"S Novym Godom!" is Russian for Happy New Year. It's pronounced "Snowman's Scrotum" (at least that is what I thought people were saying when they greeted me on January 1st 2009).
New Years Eve festivities were a bit different for me this year. I had been invited to a costume party not far from my house and I thought it would be a great time to show off my Santa Claus costume that my British friends had bought me as a Christmas present. When I showed up to the party the joke was on me. I was one of three people who came dressed up. What made it worse was that there were several young children at the party who were still believers. I say "were" believers because by the time their parents had shuttled them home they had given up on believing Santa was real (or at least they had given up on the idea that Santa was the bearer of gifts).
First off, let me tell you the background on the Russian Santa Claus. They call him "Ded Moroz" which means Father Frost. He usually shows up at New Years parties to pass out presents to all of the children. He is typically accompanied by a snow maiden named Snegurochka (his hot granddaughter). Why New Years? Remember that under communist rule, Christmas wasn't really celebrated as it was/is a religious holiday. To be honest, it's still not celebrated today in Russia. December 25th is just another day. Most, if not all, families choose instead to celebrate New Years by having a family dinner and giving gifts to one another.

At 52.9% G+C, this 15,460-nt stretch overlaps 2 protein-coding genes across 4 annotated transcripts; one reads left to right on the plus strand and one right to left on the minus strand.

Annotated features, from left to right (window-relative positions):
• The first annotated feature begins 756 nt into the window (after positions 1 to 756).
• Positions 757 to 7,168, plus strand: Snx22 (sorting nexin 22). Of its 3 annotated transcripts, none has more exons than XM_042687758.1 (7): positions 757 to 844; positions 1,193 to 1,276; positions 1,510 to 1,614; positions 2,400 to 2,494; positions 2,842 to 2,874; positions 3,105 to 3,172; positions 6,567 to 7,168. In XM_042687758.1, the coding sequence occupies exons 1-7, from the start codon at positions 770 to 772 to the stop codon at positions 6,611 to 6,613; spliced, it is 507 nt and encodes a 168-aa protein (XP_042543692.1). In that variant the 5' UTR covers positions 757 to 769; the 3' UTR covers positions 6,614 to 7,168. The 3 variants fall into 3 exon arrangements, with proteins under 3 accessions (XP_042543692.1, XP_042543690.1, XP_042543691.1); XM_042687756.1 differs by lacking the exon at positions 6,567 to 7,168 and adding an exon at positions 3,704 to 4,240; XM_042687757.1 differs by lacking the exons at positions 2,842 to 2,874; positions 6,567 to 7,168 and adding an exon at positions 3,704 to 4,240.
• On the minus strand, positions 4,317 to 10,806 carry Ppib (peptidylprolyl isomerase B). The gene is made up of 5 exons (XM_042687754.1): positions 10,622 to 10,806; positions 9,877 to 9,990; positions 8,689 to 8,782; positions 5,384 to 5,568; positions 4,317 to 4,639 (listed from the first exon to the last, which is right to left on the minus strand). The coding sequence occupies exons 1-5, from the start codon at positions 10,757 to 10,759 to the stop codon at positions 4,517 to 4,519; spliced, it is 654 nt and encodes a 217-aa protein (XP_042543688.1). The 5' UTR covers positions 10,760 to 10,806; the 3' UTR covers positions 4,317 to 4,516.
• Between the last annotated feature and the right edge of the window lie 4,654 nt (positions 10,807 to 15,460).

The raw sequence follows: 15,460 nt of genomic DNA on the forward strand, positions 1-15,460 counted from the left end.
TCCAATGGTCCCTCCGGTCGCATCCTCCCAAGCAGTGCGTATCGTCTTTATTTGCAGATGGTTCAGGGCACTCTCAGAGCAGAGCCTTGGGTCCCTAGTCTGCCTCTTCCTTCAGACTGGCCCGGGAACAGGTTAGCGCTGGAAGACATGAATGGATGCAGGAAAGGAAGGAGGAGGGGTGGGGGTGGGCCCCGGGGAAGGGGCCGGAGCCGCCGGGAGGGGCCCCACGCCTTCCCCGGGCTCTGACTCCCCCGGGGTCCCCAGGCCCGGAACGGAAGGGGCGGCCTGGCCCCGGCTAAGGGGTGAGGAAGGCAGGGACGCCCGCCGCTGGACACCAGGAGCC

So when I showed up to the party dressed as Santa you can imagine the reaction. The kids were excited at first but when they realized that I was just a fake they became pretty aggravated with me, their parents, and the whole lie that they had grown up believing. Leave it to me to ruin Christmas…or New Years.
Once the children left the party the older folks decided to have a contest to find me a Snegurochka (Snow Maiden). I won't go into details but let's just say that it involved me being blind folded and the contestants trying to win my approval by any means necessary. Another reason why some of the children at the party will never be able to look at Santa the same way…
Around 2am I decided to head back to the North Pole (aka my flat). Just like any other night I set out on foot walking down a major street towards my apartment. Except this night I was dressed as Ded Moroz. Which is the equivalent of being the king of mardi gras in New Orleans. People were driving down the street honking at me and hanging their heads out their windows chanting my name. Teenagers were stopping me on the street to take pictures with me. I think they were all a bit confused as I waved to everyone I met and wished them all a big heartfelt "Snowman's Scrotum!"
-Ded Moroz aka The Moscow Correspondent